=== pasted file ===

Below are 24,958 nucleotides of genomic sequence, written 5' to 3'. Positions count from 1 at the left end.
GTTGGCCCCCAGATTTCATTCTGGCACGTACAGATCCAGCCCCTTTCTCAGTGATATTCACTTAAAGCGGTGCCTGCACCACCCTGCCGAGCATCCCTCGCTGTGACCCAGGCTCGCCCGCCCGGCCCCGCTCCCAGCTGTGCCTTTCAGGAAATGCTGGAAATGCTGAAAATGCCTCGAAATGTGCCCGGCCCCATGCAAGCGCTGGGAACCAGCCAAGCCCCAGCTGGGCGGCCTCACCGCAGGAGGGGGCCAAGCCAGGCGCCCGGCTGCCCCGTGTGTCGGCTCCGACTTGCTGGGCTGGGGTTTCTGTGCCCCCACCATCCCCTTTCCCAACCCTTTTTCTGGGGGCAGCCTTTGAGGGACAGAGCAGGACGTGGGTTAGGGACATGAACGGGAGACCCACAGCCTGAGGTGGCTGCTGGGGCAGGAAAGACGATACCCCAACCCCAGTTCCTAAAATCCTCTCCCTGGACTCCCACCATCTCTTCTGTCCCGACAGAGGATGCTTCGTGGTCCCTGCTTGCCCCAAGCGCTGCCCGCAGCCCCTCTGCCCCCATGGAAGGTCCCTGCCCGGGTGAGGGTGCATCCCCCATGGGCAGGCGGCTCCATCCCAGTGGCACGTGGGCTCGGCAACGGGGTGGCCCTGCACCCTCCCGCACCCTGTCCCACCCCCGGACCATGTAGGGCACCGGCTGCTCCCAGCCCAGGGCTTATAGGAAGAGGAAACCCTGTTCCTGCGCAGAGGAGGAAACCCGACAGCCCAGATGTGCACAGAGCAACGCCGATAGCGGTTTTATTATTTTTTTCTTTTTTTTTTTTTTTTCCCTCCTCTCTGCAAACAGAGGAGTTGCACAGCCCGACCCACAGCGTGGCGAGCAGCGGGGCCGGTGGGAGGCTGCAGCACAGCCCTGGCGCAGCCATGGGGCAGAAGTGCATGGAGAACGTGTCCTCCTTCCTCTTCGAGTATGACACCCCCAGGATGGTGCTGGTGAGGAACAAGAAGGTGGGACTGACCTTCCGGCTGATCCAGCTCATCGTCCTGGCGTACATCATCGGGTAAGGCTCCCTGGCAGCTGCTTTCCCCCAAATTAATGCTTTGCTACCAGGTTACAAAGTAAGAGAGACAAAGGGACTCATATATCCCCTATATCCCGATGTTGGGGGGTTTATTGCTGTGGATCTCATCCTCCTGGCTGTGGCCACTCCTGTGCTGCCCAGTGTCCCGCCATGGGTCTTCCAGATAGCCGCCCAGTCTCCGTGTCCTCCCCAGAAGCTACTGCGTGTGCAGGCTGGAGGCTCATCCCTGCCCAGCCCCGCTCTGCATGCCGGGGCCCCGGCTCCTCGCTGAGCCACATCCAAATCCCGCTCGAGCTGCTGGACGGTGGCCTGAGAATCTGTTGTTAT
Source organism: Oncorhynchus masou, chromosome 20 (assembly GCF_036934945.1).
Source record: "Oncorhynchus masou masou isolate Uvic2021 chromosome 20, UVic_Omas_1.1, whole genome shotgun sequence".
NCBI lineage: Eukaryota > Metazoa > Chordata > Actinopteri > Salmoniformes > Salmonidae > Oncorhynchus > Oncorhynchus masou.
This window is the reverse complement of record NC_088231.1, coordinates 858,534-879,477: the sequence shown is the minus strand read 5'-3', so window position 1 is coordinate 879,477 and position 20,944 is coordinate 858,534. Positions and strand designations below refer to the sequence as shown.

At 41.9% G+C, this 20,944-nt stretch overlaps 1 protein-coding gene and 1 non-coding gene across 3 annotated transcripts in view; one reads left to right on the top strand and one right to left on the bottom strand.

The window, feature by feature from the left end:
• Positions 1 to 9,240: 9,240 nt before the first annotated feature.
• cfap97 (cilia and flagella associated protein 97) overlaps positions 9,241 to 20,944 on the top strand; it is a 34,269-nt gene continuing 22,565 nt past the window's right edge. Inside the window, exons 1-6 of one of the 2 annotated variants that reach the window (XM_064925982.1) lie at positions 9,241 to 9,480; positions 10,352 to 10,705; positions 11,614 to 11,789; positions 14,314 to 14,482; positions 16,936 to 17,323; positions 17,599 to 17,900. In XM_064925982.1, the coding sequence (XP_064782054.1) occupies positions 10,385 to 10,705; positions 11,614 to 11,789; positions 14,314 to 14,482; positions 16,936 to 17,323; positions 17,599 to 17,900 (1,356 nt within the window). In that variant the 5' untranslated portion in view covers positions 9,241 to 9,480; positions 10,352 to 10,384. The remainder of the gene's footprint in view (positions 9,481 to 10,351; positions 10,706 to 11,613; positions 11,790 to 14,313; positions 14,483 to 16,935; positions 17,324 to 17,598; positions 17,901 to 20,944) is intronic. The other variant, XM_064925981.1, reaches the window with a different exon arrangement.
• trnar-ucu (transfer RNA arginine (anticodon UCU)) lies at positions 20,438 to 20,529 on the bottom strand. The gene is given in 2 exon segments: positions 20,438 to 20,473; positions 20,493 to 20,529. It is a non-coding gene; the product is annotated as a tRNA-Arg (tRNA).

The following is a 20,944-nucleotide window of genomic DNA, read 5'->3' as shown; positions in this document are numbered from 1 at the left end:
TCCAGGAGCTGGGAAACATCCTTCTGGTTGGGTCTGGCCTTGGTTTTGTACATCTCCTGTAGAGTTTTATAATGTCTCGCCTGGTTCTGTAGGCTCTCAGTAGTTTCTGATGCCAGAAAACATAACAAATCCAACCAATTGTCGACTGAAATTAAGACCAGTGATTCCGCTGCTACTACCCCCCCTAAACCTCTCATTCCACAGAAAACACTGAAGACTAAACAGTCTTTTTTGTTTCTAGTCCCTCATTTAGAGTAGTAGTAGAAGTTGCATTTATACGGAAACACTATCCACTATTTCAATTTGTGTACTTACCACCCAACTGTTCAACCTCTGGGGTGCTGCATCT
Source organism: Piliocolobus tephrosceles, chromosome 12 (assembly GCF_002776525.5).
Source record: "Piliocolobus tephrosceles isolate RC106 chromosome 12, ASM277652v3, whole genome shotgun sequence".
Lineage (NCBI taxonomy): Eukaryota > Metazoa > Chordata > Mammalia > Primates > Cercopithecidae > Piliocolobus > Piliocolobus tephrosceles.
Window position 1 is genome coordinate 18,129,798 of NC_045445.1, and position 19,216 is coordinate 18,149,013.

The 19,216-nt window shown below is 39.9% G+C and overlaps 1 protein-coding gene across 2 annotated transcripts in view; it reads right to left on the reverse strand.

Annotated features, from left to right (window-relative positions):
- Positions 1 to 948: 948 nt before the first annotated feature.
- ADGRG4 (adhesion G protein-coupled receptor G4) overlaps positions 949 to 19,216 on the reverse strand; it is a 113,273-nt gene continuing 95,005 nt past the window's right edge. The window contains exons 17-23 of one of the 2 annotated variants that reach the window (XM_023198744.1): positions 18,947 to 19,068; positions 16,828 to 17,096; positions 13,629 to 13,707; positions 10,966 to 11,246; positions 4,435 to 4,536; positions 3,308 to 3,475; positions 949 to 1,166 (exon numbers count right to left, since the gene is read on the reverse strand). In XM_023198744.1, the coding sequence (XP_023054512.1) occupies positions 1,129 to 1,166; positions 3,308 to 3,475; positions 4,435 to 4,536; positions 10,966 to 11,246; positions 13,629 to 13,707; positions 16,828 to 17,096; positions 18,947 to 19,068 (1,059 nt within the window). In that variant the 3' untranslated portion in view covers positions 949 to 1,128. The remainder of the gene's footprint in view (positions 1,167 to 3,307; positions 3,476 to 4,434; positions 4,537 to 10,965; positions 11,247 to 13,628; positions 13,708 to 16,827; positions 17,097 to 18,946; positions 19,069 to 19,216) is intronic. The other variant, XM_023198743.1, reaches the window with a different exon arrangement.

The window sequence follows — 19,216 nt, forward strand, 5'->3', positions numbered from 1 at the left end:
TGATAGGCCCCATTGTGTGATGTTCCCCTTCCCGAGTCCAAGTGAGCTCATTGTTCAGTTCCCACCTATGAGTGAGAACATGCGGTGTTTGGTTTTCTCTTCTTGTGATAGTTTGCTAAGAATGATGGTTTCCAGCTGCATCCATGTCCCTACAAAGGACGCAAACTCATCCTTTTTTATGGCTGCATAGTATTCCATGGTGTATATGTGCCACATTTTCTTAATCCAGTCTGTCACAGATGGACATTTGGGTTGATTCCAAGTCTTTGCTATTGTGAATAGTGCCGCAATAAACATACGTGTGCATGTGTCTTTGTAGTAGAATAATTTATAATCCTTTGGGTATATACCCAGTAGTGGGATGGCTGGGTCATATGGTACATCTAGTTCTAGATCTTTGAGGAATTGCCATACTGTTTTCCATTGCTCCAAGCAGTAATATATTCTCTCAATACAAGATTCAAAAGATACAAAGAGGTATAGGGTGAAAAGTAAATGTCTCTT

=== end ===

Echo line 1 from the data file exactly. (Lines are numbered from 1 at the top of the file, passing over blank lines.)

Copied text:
Below are 24,958 nucleotides of genomic sequence, written 5' to 3'. Positions count from 1 at the left end.